, .; .. can. , ' .. . , , ,., , , 1
, The difference between a youth and a
'": 1 " young man? ' 1
Myheareis: this question was once asked of
my friend bakipere by a drunken, mahogany
faced, carbuacle-no'ed blacksmith The reply
w, that tlieréexitted the nme difference as be
twttg néiei tnd t coddled pple. W e,
i then, that, in the time of the great bard, youth
: was nothing more nor lesa , than an incipient man.
Though physically juvenile, he was selt-opinion-ally
endowed with all the ripened attribute of
manhood. He scorned to be called boy, though
he proved himself I child by pouting when ad
dressed 'my Isd.' Because his mother's apron
strines were then, as now, composed of gum-
elastic, which stretched so as to allow him to roam
omewhat at random, he foolishly imagined that he
had clipped them asunder with the scissors of in
dependence, and was at liberty to enjoy all the
rights and privileges of the adult. Yet boy will
be boys, in spite of their strongest endeavors to
appear men.
My friends i in these degenerate days of our,
we have no youth among the masculine gender.
They are either babes or men. No sooner has a
lad arrived at the age of sixteen than he begins to
curse, swenr and swagger, like a graduate in the
sckool of profanity and pompousness chews to
barco as a horse eats hay smoke cigars as if hi
reputation were based upon the coinmitmenl or
non-' ommitment of the act-drink rum a though
his character might suffer disparagement if be
didn't indulge according to the habits and customs
of his elders; and try to cultivate whiskers for the
sake of exciting the jealousy of his fellow play
mates. How pronj is the fledgling when he first
dis overs a few nenfeathers itartine from his cal
low chin I He is no longer a child then, but a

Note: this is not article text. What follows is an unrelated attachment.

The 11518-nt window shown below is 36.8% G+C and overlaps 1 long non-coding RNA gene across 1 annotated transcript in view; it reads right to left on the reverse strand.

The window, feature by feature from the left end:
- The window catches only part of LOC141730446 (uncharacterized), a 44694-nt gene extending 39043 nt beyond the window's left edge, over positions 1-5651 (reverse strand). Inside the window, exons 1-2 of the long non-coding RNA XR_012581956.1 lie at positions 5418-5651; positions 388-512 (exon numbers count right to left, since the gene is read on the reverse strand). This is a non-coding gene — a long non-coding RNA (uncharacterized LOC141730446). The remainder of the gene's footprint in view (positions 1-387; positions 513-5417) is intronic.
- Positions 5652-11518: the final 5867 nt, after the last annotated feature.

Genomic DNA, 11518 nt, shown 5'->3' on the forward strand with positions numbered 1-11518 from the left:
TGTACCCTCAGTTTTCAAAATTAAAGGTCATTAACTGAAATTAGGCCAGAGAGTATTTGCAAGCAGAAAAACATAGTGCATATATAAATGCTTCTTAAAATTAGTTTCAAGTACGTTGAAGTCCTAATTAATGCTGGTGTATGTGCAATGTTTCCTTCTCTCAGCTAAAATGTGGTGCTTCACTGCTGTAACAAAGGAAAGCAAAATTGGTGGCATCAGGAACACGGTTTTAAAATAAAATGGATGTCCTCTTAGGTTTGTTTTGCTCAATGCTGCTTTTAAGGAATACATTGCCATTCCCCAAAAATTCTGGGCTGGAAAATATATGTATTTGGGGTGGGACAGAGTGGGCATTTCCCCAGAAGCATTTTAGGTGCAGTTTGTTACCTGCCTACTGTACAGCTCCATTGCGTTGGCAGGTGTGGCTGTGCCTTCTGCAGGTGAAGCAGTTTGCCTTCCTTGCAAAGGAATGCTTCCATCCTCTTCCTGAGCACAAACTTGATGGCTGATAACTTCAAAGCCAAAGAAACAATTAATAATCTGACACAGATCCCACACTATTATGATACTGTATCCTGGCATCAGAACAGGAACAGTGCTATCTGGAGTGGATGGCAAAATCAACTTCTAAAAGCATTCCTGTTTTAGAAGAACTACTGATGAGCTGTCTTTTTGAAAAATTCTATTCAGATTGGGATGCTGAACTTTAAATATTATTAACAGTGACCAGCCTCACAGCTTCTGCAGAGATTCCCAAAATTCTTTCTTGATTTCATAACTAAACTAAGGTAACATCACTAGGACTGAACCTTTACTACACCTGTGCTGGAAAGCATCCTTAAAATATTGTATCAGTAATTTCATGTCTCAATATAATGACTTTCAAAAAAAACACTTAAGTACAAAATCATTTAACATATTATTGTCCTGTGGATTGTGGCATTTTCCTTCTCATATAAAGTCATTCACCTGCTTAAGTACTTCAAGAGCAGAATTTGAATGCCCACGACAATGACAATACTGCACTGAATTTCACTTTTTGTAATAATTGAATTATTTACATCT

man in every sense of the word, nnouiu nil mo
ther ever have the temerity to scold him, he calls
her 'no gentleman ' and if the father nndertake to
chastise hin, he complacently draws his linger
across his unper lip as much as to say, 'If you lay
hold of me, von take the lion by the beard.' Oh !
these modern youth ) they are bright enougn witft
out any extra rubbing : let them alone. All they
want tu become perfect men are, heathenish
whiskers, n standing shirt collar, high-heeled boots,
ind a big pneket-book If Ihey don't shine then
In full meridian splendour, they never will But
wh t looks worse upon the cheeks of a boy than a
pair of precocious whiskers? They resemble to
my mind's eye a paucity of half- red lichens en
circling a sickly fungu. And then as for chewing
tobacco : to see such temple of primal purity,
clean and new from the hand of the Great Archi
tect, bedaubed with the filthiest of the filthy, is
enough to turn the stomach of an ostrich. As te
youth imbibing alcohol, thai double distilled dam
nation to young souls, for .he sake "f being thought
men. I would rather that a son of mine should
saw his legs off, nr venture upon a speculation in
Wall street, than be guilty of such a mind-debasing
an t body-destroying practice Then to heir a
lad, before he is old enough to wrestle with full
grown grasshopper, boldly take the name of God
in vain, and set at defiance the hosts of heaven and
the minions of hell, is Indeed most awful. I don't
mind boy's swearing a little, just a little, accord
trg to what he is allowed by those who are older,
and have a right to swear as they choose. For
instance, he may make nse of such expressions as
'Bv Golly,' 'Bv Gosh ' or 'By the great never
living jumping Moses.' These will all do pretty
well) thev ome near to the mark, but don't
toiii-li. T''r toposa not in the least upon the
profane privileges of grown people. But here in
Gotham, this city of iwearing. gmblirir. swagger
ing, hyporricy, foolishness, foppery, affectation,
and all sorts of sin I see no difference between
boys, yrmntr men, and men of mature years Put
them altogether in a bag'of colossal dimensions,
eive them a good shaking-op. and empty them out